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An article yesterday in The New Maine Times Playing a Campaign by the Numbers, examines the fundraising reports from last quarter with a different perspective.

But it’s interesting how much campaign finance reports tell about the health of a campaign.

Here’s an interesting number. Barely more than 10 percent of Americans have ever given a dime to a candidate running for office.

Political conventional wisdom says that for every donor who gives to a campaign, there are 90 voters for the candidate who don’t donate.

So money is a way we can look at a snapshot of the polls, even if there isn’t a poll going on at the moment.

Looking at the candidate filings in Maine, this reporter extrapolated numbers for both the Senate and the Gubernatorial races.
Bellows also has a larger number of small donors - 1,135 gave an average of $50, for a total of 1,636 donors that are not either the candidate or PACs.

So if we apply conventional political wisdom to the fourth quarter, Collins has a bit of a problem. Her fundraising has fallen off a cliff.  She is getting no funding from the national party.  And her opponent {Bellows} has garnered 1,636 donors to Collins’ 217.  If conventional wisdom is right, that means that the challenger {Bellows} has 147,240 voters waiting in the wings, while Collins has only 19,530.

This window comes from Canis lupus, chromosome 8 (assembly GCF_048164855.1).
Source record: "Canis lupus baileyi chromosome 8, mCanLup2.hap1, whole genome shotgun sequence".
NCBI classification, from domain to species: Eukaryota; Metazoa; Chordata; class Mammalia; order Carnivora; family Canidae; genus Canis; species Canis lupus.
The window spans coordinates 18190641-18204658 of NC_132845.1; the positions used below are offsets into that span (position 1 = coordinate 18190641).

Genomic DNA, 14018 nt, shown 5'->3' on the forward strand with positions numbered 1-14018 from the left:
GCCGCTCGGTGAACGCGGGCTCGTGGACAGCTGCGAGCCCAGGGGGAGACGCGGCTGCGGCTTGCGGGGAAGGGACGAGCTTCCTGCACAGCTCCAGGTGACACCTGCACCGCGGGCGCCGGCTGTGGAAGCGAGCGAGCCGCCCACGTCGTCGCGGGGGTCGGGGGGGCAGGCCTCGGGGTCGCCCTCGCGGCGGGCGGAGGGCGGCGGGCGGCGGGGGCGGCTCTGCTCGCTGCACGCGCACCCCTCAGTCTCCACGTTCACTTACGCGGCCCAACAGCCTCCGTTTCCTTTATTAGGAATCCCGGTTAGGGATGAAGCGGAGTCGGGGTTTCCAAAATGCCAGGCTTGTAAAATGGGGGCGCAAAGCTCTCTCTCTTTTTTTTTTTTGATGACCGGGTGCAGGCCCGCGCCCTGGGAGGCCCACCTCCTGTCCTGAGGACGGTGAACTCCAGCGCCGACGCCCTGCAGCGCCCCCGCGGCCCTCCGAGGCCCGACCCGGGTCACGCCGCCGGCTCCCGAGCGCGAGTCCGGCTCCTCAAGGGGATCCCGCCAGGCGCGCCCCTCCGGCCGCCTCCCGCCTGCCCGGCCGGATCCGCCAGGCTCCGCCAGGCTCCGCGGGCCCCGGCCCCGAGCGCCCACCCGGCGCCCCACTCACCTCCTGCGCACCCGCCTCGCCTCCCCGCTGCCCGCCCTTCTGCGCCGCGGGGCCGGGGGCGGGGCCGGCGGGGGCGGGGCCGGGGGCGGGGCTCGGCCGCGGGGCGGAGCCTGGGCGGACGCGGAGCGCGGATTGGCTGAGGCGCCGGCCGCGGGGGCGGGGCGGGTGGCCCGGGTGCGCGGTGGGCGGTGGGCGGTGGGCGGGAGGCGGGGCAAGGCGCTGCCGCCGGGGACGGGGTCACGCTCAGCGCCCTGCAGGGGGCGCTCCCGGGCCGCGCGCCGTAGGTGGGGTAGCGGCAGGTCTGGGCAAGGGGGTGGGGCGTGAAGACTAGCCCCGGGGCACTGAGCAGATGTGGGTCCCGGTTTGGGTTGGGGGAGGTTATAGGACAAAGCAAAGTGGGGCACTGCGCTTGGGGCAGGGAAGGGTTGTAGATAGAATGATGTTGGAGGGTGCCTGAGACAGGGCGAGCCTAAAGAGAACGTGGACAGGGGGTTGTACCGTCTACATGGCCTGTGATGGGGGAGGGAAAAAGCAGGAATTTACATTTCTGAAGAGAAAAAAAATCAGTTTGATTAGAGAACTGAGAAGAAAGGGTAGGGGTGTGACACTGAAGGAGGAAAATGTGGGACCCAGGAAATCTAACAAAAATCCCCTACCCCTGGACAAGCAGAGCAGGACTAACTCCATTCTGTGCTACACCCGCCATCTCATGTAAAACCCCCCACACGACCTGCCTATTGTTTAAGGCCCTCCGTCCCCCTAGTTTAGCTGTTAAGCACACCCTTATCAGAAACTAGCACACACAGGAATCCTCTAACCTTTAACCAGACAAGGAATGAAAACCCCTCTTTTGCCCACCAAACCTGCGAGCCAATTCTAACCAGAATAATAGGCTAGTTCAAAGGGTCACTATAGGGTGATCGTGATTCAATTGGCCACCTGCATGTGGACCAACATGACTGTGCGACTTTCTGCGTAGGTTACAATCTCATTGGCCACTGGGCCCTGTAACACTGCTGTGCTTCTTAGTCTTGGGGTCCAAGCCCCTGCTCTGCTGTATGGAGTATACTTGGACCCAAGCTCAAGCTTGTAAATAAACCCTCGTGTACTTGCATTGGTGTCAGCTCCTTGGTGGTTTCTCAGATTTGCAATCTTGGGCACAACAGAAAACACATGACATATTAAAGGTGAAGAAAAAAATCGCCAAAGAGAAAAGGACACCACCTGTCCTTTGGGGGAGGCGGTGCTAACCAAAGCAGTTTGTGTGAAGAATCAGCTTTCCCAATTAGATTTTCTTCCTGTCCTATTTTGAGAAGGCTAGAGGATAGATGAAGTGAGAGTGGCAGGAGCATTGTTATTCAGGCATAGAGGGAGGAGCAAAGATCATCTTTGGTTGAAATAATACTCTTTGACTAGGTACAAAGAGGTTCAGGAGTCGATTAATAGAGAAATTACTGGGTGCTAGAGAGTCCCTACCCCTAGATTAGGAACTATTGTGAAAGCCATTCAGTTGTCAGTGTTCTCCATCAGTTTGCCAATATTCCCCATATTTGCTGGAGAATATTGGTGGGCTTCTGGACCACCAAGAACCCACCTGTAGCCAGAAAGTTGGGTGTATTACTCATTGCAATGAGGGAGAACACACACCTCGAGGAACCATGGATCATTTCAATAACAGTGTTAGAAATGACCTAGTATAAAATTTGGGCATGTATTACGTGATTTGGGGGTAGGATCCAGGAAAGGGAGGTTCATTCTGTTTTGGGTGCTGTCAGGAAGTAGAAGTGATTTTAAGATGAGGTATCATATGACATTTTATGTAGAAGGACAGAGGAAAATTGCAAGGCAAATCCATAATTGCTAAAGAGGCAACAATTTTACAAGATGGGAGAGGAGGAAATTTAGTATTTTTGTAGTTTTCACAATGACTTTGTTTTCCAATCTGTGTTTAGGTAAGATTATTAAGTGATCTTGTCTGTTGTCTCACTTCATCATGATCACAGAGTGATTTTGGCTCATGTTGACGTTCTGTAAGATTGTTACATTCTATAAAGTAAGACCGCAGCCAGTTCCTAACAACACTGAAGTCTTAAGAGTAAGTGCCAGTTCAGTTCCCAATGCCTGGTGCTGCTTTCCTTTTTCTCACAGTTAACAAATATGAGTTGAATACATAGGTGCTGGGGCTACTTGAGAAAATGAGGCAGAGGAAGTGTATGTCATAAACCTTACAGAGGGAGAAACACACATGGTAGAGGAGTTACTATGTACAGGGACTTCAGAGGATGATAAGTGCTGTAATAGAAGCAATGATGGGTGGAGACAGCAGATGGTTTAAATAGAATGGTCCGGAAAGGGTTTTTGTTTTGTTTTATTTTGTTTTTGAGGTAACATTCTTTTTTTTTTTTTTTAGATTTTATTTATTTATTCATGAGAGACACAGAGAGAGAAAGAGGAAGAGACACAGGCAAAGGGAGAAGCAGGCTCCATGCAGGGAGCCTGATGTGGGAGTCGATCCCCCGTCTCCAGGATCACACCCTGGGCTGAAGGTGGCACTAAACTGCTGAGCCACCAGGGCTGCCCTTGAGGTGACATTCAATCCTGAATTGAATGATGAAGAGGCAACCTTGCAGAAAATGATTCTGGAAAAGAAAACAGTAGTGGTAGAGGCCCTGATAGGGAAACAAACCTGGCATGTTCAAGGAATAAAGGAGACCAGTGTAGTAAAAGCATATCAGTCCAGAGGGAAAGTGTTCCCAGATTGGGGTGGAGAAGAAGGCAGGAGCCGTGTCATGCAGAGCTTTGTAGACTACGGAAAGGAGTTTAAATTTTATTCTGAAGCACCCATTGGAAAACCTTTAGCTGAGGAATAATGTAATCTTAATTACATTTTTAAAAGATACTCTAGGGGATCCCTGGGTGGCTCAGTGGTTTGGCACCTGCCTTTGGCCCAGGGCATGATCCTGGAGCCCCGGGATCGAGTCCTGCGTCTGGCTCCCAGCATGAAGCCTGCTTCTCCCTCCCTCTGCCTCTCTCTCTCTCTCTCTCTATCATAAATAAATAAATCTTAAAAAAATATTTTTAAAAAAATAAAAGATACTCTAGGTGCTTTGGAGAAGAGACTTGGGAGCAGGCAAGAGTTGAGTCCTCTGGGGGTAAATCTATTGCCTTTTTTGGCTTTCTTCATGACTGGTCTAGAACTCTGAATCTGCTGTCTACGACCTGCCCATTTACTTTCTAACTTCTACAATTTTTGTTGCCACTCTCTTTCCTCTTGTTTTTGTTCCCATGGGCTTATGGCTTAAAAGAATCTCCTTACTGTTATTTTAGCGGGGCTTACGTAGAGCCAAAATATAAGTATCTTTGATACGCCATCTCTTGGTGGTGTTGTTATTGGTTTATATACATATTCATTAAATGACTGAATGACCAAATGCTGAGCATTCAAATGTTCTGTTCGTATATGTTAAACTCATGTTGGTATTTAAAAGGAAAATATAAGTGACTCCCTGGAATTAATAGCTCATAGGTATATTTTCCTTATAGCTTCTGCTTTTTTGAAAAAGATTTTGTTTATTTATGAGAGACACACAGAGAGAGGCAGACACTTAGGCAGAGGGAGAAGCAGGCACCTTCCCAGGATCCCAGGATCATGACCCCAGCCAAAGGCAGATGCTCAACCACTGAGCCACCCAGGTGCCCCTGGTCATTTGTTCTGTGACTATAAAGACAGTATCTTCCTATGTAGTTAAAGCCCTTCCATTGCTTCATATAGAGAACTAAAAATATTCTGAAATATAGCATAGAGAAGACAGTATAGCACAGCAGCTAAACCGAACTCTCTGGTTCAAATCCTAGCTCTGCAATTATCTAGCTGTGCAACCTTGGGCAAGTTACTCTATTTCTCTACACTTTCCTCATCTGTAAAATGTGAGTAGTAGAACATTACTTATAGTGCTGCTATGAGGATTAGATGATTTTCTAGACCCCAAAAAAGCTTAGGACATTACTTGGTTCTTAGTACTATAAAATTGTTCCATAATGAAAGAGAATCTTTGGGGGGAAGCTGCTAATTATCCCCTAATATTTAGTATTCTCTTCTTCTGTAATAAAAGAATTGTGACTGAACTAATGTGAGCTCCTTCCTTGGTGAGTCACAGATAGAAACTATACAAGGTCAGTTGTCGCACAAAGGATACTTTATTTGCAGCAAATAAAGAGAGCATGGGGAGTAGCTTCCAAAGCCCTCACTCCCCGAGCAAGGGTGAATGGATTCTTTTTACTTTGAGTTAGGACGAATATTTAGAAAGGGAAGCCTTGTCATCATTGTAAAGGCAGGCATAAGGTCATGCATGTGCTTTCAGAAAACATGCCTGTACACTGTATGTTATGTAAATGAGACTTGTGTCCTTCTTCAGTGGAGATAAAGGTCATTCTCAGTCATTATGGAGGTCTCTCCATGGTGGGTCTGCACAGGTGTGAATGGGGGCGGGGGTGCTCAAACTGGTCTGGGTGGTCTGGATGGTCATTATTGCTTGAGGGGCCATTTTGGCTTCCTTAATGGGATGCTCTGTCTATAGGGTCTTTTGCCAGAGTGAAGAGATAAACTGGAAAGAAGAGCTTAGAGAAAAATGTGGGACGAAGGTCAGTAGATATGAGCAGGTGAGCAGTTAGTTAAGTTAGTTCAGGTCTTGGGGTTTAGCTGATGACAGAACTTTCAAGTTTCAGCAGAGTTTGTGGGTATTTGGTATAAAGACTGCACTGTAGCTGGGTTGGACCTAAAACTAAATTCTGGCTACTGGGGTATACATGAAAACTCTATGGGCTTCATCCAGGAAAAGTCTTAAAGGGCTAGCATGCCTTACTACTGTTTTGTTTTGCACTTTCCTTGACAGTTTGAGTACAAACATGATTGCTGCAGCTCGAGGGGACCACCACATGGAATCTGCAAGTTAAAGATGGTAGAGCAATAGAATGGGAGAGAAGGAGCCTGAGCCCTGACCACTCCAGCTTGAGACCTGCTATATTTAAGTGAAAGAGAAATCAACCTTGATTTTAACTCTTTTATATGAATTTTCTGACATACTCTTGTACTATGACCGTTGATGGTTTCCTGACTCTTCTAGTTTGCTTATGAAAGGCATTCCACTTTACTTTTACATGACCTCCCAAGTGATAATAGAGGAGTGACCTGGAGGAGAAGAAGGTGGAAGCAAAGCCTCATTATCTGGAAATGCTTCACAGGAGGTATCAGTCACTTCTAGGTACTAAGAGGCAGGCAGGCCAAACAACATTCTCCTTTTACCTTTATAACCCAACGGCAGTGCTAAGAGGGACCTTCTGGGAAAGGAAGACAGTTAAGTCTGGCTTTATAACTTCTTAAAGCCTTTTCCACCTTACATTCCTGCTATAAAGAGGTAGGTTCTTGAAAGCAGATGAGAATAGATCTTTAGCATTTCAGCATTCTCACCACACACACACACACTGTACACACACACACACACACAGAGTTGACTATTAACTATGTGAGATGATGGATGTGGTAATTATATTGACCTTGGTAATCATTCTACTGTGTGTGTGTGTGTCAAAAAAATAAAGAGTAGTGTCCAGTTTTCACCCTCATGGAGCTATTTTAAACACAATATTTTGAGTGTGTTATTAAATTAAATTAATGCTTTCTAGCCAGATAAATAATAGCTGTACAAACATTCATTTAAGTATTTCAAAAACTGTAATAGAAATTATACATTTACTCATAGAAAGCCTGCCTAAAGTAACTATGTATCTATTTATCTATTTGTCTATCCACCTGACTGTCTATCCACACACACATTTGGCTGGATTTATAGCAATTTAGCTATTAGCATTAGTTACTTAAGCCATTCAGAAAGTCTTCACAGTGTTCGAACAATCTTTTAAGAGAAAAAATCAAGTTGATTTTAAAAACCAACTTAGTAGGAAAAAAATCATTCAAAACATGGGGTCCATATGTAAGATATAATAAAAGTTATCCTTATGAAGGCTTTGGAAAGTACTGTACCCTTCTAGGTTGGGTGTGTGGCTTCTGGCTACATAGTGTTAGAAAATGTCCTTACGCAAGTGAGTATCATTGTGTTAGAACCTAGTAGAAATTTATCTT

And in the race to oust the embarrassment of Paul LePage:
...conventional political wisdom suggests that Michaud has more supporters ready to come out of the woodwork than do either Cutler or LePage.  Using the conventional wisdom rule, Cutler is currently commanding about 68,000 votes; LePage can count on 72,000 votes, and Michaud, nearly 290,000 votes.  So far.
Maine is a small state with under a million voters. It looks like the Dems are off to a good start.

Originally posted to slakn1 on Tue Feb 11, 2014 at 11:32 AM PST.

Also republished by BellowsforSenate.

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